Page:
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Interview: Max the Sax is an explosive guy

Interview: Max the Sax is an explosive guy

Max the Sax is an explosive guy! You know him from the concerts of Parov Stelar, because he was years in his band. He played saxophone and danced like crazy on the stage.
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Max the Sax is an explosive guy! You know him from the concerts of Parov Stelar, because he was years in his band. He played saxophone and danced like crazy on the stage.

In the last two years, Max the Sax gives more priority to his solo appearances. A few weeks ago, he released his new single titled "Dance like you mean it".

Listen to this and read what he said to us a few days ago. It is worthwhile to meet this guy!

Dance or... smile like you mean it (The Killers song)? Please tell us a few words about your new single.

Max the Sax: If you’ll dance I think you’ll also smile like you mean it. Specifically on the song now, “Dance like you mean it” was created all by myself. I did the hookline of the saxophone, I combined it with a synthesizer, so you have one natural sax and one that is not natural in the final recording. This was the main thing. The vocals are from Ynnox, who’s a friend of mine from Austria  and we’ve had a very good cooperation on this one. For me in fact after house with saxophone and a lot of electronic music I made, maybe I was in the right thought to make now more music of the funk and pop directions.

So are you planning to release your first solo album?

Max the Sax: Yes. The plan is to spend a lot of time in the studio as soon as I get home to prepare it the best way as it’s going to be my debut album as a solo artist. It is planned to be released in 2018.

Max the Sax: Δε γίνεται τώρα να βγει «μαύρη» μουσική όπως το '50

Many people say that only the "black" music (RnB, funk etc) has been improved and has something to say in the last years. Do you agree with this approach?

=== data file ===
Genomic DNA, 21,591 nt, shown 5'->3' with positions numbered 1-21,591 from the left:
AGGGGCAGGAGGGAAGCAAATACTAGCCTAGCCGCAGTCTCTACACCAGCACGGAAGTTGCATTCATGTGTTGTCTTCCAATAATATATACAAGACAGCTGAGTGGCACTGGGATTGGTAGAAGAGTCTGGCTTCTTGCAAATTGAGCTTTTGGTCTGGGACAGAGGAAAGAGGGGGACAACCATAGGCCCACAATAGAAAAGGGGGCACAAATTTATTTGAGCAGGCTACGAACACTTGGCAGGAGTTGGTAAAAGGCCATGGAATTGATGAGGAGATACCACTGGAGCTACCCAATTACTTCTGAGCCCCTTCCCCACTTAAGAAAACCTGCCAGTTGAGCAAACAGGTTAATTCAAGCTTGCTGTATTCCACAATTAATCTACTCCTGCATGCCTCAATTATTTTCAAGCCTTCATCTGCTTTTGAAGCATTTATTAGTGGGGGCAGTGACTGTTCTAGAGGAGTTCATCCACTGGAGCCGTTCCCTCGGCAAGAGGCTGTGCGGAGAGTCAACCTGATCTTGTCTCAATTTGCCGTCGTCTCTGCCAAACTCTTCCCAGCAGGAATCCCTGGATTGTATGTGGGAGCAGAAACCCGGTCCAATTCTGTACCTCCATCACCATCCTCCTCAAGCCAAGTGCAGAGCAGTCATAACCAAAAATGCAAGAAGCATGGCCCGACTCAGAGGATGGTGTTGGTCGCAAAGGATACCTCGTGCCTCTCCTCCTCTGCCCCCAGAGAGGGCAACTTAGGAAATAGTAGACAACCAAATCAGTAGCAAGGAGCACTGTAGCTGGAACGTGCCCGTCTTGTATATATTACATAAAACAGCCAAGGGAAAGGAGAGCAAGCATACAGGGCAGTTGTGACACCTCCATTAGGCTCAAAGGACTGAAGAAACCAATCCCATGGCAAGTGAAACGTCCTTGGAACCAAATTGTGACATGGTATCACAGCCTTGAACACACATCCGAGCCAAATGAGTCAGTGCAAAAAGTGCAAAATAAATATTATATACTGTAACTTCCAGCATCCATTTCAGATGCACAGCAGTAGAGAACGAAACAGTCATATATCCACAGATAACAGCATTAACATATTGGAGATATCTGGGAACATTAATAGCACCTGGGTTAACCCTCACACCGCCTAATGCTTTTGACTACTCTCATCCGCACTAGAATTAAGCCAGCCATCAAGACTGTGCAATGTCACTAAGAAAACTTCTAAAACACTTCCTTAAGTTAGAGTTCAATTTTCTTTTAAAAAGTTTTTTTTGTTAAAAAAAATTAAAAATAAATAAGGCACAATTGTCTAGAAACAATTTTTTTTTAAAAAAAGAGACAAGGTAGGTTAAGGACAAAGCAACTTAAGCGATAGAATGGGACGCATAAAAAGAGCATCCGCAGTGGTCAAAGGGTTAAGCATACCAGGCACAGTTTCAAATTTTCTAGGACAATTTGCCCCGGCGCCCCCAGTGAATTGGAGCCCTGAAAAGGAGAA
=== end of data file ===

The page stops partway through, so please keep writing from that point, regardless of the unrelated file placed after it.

Max the Sax: I think Funk and RnB or even blues, jazz and swing music were born by the black people and improved of course over the years even more. Still though it’s guaranteed to have this kind of blues feeling inside when you listen to a young guy who is singing the blues or recordings of B.B. King either, there’s actually a big difference in the sound between the two. I think maybe the old microphones were more dirty, the quality of sound and recording wasn’t always the best, so maybe there are even some mistakes of any amplifiers or maybe the membrane was not clear enough every now and then and this makes for me the most artistical thing of the music in the past. If you listen escpecially to Chess Records like Miles Davis in So What you can realise that. It was 1956 when Davis first recorded it and then they released a new version  and when you listen to this one now it seems like it’s a whole new production with a lot more quality. I don’t think people nowadays can make it the exact same way as they did it back in the day and also when you want to sound like Miles Davis, B.B. King, Charlie Parker,  John Coltrane, or Duke Ellington you have to live like they have lived. They were living in a hurry and a lot of stress and negative influences as well from the society around them. They were on drugs and alcohol most of the time and you know this is what they sound like, especially Charlie Parker who was on heroin since he was 14 years old because of an accident and he became allergic and then he was using heroin as a pain killer and after that of course he got addicted to it and used it even when he was playing live. Of course the strange thing is that other players thought really that the drugs would make them better  and that they had to use to play like Charlie Parker, but this isn’t the point. That’s totally bullshit. For me, I really enjoyed reading biographies of the old masters of these genres because it’s interesting how they felt in times when 100 kilometres was a ride like 3 or 4 hours because of the old cars and everything. It’s really interesting. I also use some original samples of Ray Charles in my set as well as one Stevie Wonder’s  version of Superstision. I love this nasty sound of the early days.